How I came to be a therapist

I first attended a group psychotherapy workshop in 1986. I went to this out of curiosity, wondering what it was all about, and was surprised to find the experience exciting, stimulating and not at all threatening. I began to go to group therapy on a regular basis and had individual therapy. I realised that psychotherapy could provide me with an opportunity to become much more aware of myself and of my behaviour and attitudes. I could question these, reassess them and consider whether I wanted to make changes. Although I was working with experienced psychotherapists who could help me in this process the responsibility for action was entirely mine. I am in charge of myself and can make decisions and choices. The idea that I could take myself seriously in this way was daunting and exciting at the same time. It made me realise that I have power and can choose to use it.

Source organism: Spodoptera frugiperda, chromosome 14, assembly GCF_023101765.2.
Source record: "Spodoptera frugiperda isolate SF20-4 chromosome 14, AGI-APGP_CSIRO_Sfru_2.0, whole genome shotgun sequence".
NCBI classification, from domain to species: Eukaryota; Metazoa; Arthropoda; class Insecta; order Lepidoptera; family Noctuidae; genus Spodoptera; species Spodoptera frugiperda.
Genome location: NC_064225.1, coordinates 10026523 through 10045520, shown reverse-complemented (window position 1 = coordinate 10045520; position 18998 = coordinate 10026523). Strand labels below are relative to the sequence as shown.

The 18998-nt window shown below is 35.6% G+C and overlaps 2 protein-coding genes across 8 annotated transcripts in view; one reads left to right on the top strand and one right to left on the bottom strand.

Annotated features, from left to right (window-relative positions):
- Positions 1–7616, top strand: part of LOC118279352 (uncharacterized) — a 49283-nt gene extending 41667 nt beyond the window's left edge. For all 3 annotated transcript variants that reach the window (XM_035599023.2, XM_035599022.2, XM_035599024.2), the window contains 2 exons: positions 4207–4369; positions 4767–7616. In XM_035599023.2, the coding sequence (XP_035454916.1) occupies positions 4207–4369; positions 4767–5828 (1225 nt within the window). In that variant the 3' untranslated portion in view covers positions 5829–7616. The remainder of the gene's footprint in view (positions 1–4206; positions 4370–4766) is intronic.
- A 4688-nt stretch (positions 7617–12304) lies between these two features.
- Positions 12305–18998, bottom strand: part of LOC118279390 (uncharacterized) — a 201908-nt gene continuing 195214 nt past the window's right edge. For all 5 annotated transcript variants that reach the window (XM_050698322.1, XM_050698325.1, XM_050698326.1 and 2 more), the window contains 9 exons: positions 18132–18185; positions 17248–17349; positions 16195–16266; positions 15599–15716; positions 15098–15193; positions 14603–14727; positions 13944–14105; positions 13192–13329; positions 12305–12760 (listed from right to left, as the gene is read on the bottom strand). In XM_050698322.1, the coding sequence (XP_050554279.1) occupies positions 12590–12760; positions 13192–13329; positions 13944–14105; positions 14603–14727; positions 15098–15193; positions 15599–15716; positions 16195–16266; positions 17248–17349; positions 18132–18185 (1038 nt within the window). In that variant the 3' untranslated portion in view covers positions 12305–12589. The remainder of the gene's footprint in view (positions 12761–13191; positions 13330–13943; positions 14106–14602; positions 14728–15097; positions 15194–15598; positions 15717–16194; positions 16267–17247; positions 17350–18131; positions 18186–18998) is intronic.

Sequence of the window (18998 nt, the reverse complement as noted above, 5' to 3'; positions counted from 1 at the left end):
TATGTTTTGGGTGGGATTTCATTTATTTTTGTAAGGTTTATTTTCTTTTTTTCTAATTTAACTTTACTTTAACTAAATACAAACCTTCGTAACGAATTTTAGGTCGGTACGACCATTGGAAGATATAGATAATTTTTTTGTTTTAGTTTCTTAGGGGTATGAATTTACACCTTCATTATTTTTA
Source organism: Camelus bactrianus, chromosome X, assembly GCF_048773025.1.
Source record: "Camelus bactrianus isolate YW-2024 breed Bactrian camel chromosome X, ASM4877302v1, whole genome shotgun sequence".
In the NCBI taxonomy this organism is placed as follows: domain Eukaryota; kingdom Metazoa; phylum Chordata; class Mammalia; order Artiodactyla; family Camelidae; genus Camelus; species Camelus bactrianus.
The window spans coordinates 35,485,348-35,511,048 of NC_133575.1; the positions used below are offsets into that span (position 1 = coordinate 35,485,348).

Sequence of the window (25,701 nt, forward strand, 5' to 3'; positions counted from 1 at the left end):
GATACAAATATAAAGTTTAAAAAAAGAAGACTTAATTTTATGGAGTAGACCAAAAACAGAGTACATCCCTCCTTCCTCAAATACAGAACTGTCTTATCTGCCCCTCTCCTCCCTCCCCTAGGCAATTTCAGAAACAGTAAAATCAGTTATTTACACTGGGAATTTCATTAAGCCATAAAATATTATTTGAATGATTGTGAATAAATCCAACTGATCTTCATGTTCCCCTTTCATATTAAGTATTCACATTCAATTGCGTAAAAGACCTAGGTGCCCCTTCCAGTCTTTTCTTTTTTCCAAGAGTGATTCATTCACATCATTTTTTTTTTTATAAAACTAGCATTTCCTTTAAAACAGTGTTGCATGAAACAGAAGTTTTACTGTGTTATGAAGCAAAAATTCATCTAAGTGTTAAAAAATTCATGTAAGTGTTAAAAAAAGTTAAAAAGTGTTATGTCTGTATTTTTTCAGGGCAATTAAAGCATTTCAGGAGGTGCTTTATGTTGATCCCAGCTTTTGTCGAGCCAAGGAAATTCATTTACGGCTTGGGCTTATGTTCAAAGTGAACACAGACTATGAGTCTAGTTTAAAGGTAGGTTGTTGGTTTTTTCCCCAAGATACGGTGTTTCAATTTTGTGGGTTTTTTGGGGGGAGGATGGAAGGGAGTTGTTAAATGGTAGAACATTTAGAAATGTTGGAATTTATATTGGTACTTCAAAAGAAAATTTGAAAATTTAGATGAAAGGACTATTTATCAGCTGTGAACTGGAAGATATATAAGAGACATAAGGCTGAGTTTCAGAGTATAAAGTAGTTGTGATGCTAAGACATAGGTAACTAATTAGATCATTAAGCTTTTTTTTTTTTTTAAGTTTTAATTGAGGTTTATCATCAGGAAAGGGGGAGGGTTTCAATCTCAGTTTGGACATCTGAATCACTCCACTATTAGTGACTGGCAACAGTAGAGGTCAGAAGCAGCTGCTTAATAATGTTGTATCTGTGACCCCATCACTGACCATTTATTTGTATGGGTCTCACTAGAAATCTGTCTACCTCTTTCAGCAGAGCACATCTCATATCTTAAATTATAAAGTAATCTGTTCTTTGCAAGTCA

In my work as a GP I really enjoyed working with the whole person as opposed to only assessing their symptoms and illnesses. I felt frustrated by the lack of time I could give to each person. In 1990 I decided to do a one-year course in psychotherapy at Spectrum. I thought that this would help me in my work with patients and also that it would be of personal benefit. This was true and I then decided that I would continue training in order to eventually work as a psychotherapist. I began practising as a psychotherapist in 1998.

Copyright ©2004 M. O'Connell. All Rights Reserved.